The Barking Spider (Selenocosmia stirlingi) is large and hairy. As with all spiders it has two body segments, eight legs and two palaps at the front that are used for touching and moving prey.
Barking Spiders are primitive spiders called Mygalomorphs (which means 'mouse like') and have gill-like lungs that require humidity. They are built for digging and spend most of their life in the moist underground.
Barking Spiders produce their barking sound by rubbing rows of spines on their palaps against spines on their lower jaw. This noise is used to deter predators.
The deserts are prone to flash flooding and Barking Spiders live in burrows with leaky rooves. The hairs on their body trap air bubbles during flash floods and the air pocket prevents them from drowning.
Barking Spiders have brush feet with claw tufts and a film of oil produced from a special gland which gives them a suction cup ability to climb smooth vertical surfaces.
Barking Spiders dig burrows in sandy, loamy soil in arid areas.
Barking Spiders hunt insects, lizards and frogs from the entrance of their burrows.
Predators of Barking Spiders include owls, goannas, dingoes, feral cats and red foxes.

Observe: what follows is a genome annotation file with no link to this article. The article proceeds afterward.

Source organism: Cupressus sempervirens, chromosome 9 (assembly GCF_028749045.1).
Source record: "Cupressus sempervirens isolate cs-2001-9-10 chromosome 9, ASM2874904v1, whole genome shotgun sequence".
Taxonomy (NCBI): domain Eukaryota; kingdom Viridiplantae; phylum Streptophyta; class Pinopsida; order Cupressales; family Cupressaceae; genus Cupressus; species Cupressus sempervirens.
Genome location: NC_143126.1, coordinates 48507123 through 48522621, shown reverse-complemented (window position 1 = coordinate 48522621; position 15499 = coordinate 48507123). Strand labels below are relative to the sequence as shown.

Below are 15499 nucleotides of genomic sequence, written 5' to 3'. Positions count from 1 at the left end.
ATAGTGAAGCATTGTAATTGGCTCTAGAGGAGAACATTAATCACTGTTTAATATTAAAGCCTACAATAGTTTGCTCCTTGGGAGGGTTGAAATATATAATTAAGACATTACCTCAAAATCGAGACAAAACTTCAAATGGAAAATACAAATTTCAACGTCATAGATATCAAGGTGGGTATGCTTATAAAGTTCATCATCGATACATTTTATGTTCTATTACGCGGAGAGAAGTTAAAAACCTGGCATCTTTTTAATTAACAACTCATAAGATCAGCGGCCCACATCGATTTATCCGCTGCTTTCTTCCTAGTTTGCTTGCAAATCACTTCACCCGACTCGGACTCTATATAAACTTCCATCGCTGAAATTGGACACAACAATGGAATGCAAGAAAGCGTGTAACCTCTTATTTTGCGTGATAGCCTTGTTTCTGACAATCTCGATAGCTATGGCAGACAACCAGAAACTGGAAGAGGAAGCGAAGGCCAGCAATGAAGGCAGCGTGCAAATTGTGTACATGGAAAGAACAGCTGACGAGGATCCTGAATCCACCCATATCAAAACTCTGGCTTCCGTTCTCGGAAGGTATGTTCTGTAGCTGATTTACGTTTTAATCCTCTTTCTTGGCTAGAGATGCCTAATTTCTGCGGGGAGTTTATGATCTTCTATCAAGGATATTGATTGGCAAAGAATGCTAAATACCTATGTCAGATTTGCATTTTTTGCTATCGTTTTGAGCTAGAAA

Females may reach a body length of 6cm with a leg span of 16cm and powerful 1cm long fangs.
Females may live up to 20 years. Males usually die after mating at around 5 years of age.
After summer rains males approach the female's burrow, enticing them out to mate. Several days later the female lays about 50 eggs into a sac, which is stored in the burrow and protected by a tough cover of silk.
Spiderlings have been observed feeding on insects provided by their mother, indicating a degree of maternal care. They leave home a year after hatching.
Barking Spiders are Australia's Tarantulas as they belong the family Theraphosidae. They are also known as Bird Eating Spiders as, occasionally, young birds have been taken by them from nests on the ground.
Barking Spiders have no teeth to chew their food with, so they rely on their venom to liquefy their prey and use their sucking stomachs to draw in or ''suck" up the meal.